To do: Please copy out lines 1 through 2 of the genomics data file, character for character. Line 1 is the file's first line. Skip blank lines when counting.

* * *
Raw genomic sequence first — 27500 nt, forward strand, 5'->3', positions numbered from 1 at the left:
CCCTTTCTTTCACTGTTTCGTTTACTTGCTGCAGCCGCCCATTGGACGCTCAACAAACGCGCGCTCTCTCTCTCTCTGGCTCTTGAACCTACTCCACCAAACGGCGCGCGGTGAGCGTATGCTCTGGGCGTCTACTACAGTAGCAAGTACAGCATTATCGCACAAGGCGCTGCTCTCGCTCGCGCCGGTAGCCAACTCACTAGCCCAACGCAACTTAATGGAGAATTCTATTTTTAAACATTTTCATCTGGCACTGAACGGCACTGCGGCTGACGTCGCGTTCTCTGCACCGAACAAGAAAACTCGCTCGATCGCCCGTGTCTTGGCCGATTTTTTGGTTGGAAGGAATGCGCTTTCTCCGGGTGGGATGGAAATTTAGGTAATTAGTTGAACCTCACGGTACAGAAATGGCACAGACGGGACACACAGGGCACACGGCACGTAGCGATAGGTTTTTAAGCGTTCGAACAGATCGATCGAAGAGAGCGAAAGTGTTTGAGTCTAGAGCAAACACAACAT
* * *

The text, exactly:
Raw genomic sequence first — 27500 nt, forward strand, 5'->3', positions numbered from 1 at the left:
CCCTTTCTTTCACTGTTTCGTTTACTTGCTGCAGCCGCCCATTGGACGCTCAACAAACGCGCGCTCTCTCTCTCTCTGGCTCTTGAACCTACTCCACCAAACGGCGCGCGGTGAGCGTATGCTCTGGGCGTCTACTACAGTAGCAAGTACAGCATTATCGCACAAGGCGCTGCTCTCGCTCGCGCCGGTAGCCAACTCACTAGCCCAACGCAACTTAATGGAGAATTCTATTTTTAAACATTTTCATCTGGCACTGAACGGCACTGCGGCTGACGTCGCGTTCTCTGCACCGAACAAGAAAACTCGCTCGATCGCCCGTGTCTTGGCCGATTTTTTGGTTGGAAGGAATGCGCTTTCTCCGGGTGGGATGGAAATTTAGGTAATTAGTTGAACCTCACGGTACAGAAATGGCACAGACGGGACACACAGGGCACACGGCACGTAGCGATAGGTTTTTAAGCGTTCGAACAGATCGATCGAAGAGAGCGAAAGTGTTTGAGTCTAGAGCAAACACAACAT